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Central African militia leader denies Congo arrest report

Patrice Edouard Ngaissona (L)a former minister under ousted Central African president Francois Bozize, who calls himself political coordinator for the mostly Christian 'anti-balaka' militia, speaks during an interview in Bangui, on February 2, 2014
Patrice Edouard Ngaissona (L)a former minister under ousted Central African president Francois Bozize, who calls himself political coordinator for the mostly Christian "anti-balaka" militia, speaks during an interview in Bangui, on February 2, 2014

The self-styled political leader of a militia sowing terror in the Central African Republic (CAR) denied a police report that he had been arrested in north Congo and transferred to Brazzaville.

"Contrary to what has been said on foreign channels and in certain newspapers, I have not been arrested in Congo and I wasn't transferred to Brazzaville", said Patrice Edouard Ngaissona, a former minister under ousted president Francois Bozize.

"I'm here, I haven't left the country... What have I done for anyone to arrest me?" he said in an interview on Thursday with CAR private radio station Ndeke Luka.

Earlier Congo police said that Ngaissona -- who calls himself the coordinator of the mostly Christian "anti-balaka" (anti-machete) militia, was arrested on Tuesday along with two aides.

"Mr Ngaissona's arrest took place without violence," said a police official speaking on condition of anonymity. "He virtually handed himself in. He is currently in a safe place in the capital."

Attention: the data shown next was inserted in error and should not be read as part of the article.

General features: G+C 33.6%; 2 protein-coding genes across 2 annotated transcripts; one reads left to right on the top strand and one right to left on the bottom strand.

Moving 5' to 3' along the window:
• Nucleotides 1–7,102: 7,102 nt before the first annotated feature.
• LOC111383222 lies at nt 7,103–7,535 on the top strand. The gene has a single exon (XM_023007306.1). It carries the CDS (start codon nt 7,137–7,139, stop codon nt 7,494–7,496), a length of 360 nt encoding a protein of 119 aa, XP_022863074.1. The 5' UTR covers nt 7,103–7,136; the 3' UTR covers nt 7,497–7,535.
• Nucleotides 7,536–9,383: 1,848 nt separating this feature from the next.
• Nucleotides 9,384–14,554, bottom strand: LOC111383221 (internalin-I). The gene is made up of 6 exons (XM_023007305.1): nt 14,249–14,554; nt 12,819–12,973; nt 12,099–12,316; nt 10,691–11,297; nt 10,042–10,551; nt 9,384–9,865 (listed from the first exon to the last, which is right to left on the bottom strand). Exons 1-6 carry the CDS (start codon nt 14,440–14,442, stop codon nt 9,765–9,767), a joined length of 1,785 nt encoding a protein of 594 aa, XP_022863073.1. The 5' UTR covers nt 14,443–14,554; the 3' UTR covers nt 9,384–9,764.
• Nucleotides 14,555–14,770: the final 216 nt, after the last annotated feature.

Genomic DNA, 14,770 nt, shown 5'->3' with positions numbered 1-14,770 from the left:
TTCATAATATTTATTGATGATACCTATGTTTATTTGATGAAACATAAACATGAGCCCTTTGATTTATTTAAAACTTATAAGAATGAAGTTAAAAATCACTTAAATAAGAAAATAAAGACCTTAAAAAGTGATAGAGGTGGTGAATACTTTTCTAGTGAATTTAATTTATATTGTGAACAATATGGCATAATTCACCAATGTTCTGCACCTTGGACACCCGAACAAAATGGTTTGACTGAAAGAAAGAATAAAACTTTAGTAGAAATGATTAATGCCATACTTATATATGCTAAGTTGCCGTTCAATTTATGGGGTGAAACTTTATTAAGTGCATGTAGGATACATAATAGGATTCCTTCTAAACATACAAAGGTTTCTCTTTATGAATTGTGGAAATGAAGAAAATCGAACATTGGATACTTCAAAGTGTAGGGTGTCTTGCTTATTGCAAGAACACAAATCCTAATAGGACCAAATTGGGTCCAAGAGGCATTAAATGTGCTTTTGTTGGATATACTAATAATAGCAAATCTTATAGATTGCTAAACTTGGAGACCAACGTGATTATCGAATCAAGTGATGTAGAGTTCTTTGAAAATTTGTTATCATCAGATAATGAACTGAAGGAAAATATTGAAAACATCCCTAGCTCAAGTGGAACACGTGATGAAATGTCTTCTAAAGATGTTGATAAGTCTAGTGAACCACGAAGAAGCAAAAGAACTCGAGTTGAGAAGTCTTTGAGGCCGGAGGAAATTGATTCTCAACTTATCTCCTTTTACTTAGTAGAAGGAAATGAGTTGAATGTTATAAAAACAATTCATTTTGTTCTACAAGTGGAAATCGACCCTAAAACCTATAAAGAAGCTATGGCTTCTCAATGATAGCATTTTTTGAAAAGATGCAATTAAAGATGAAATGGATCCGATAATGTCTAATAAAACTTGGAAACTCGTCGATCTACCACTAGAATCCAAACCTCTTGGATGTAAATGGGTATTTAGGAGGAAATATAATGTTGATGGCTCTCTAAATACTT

Congo's pro-government newspaper Les Depeches de Brazzaville splashed a front-page photograph of Ngaissona across its Thursday edition along with news of the arrest. There was however no confirmation from any official Congolese source.

Congo's northern Likouala region, which lies across the Ubangi river from the CAR, has since end 2013 hosted about 11,000 Christian and Muslim refugees, among the million civilians displaced by the violence engulfing their homeland, according to UN figures.

Ngaissona served as a lawmaker and headed the Central African football federation before becoming sports minister under Bozize, whose ouster in a Muslim-led coup in March last year touched off a year of escalating inter-religious unrest.

Ngaissona went on to declare himself leader of the anti-balaka militia, set up in response to atrocities by the Muslim-led Seleka rebellion behind the coup.

The anti-balaka militia currently poses the biggest threat to security in the strife-torn country, where French and African peacekeepers are struggling to restore order and protect civilians.

Congo is deeply involved in the Central African crisis, with 1,000 troops deployed there, the largest contingent in the 6,000-strong African force MISCA, and President Denis Sassou Nguesso playing an important role as mediator.

Interim president Catherine Samba Panza made her first foreign trip to Brazzaville after taking over from Michel Djotodia, the Muslim president installed in last year's coup and forced out in January.

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